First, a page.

Wednesday, November 24th, 2010
Evan Thomas in this Newsweek article takes a straightforward and somewhat odd position, adding to the ever-growing advice-giving genre. He writes
His only hope to be an effective president, to secure his legacy, is to tell the whole truth about the deficit, the debt, and the only real way out—to be, as he put it, “straight” with the voters.
This seems simple enough. Thomas goes on to hint at what a program of honesty would look like. He writes
There may not be a single political professional in Washington who would agree with this advice. I’ve never met one. Generally, the suggestion that a politician call for tax increases and cuts in Social Security and Medicare is greeted with hoots of derision.
Thomas here suggests that Mr. Obama’s solutions should include the above. I can hear this speech by the President: “American people: we’re going to cut Social Security and Medicare today. Good luck to you.” Later in the article, Thomas gets to what might be called the “ethic” of doing the right thing (the right thing of course can be inferred) by making an appeal to sacrifice.
Only the president can make the case for sacrifice, and it won’t be popular. As it is, most people already think they are doing their share by paying taxes and resent the idea of paying more, especially if their house is underwater, and they believe (rightly or wrongly) that financial geniuses on Wall Street are to blame. To call for sacrifice, the president will have to be willing to make a sacrifice himself. Obama can offer his own political career. He can put his reelection on the line. He can make the 2012 election a national referendum on doing the right thing.
I’ll get back this shortly but first provide another quote that illustrates Thomas’ take on yet another problem area with deficit and economy: the state employee question:
A real growth spurt, in any case, will require government spending on badly deteriorating infrastructure and massive research and development. But there is no money—not in the federal treasury, nor at the state level. Thanks to massive (and largely unnoticed) giveaways to public-employee pension plans, big states like California, New York, and New Jersey are even closer to bankruptcy than the federal government. A column by David Brooks of The New York Times recently noted that New Jersey badly needs a new tunnel to New York, but can’t afford it because the money has been spent on generous benefits for public employees. In California, the state is paying its bills with IOUs.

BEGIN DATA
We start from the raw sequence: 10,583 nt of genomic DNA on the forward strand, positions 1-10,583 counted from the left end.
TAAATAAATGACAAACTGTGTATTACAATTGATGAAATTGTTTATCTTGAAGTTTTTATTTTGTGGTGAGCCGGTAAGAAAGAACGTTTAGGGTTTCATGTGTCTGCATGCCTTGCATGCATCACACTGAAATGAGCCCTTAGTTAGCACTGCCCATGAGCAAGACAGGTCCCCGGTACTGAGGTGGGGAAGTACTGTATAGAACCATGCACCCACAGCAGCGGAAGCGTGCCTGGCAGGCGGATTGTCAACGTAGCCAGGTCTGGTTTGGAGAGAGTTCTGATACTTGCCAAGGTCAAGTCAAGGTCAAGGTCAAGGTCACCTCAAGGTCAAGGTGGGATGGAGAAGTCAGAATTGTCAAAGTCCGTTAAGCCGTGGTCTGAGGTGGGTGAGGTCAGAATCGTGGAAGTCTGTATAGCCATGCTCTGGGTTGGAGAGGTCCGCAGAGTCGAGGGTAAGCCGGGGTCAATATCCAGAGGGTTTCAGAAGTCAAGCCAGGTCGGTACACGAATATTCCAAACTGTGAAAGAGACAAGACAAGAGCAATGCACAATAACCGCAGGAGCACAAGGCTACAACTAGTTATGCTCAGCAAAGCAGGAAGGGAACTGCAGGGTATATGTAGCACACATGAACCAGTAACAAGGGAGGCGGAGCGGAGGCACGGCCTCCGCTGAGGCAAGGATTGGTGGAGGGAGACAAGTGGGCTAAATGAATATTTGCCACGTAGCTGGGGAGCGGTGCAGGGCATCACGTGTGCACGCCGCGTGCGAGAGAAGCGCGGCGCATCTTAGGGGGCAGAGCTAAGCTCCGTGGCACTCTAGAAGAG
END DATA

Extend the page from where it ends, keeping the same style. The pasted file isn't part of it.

The question of growth spurting is a current hot topic. Investment in infrastructure and RnD are positive things, of course, and would likely be even better if states would shrink their operations and maneuver “giveaways” to this research. Thomas’s application of the oft-used accusatory phrase “Thanks to” is nice icing, as in “Thanks to you, I’m in the friggin’ poor house.”
I have questions: why does Thomas claim that only the President can make the case for “sacrifice”? Certainly the President could make the case to “cut Social Security,” but so could the leadership of the GOP and AARP. Dean Baker makes a different case:
Of course the facts are very clear. There is no truth to the whining about out of control government spending. According to the Congressional Budget Office, non-interest federal spending was 18.8 percent of GDP in 1980. In 2020 it is projected to be 18.6 percent of GDP.
. . .
And of course the whole long-term deficit nightmare story is driven entirely by our broken health care system. If per person health care costs in the United States were the same as in any of the wealthy countries with longer life expectancies we would be looking at huge budget surpluses, not deficits.
Thomas’s point, of course, goes to the President’s credibility and a wish-list; I take Baker’s arguments above as treating evidence specifically, regardless of what may or may not be on the President’s mind. As Thomas writes, the President could act like other exemplars of “sacrifice”:
But rather two large and noble groups: people who serve in the armed forces and every parent who has sacrificed himself or herself for a child. Soldiers, sailors, and airmen routinely put their lives at risk for something other than the modest pay they get. Mothers sacrifice themselves—their sleep and careers and peace of mind—for their children on a daily basis, often without really thinking about it. In every case they are subordinating their physical and material well-being to something greater than themselves: the love of a child, or their comrades in arms, or their country.
This finally gets us to the quick of the matter, I think. But the problem here is that the infrastructure that supports the “soldier” is a massive part of the US budget and parents really don’t have much of a choice, as the poop doesn’t clean itself and we don’t pay parents what they’re probably worth.
Ultimately, the problem with all this is that the framework Thomas draws is under dispute. My position is that supplying advice to Presidents in this manner won’t actually solve any problems. I’d rather see the author ask more questions and perhaps cite research that concludes that California’s “giveaways” are indeed significant enough to hoist up with such prominence. He doesn’t even ask if “giveaway” is the word he should use. The CCEA Outlook study is a good example of things people might consult.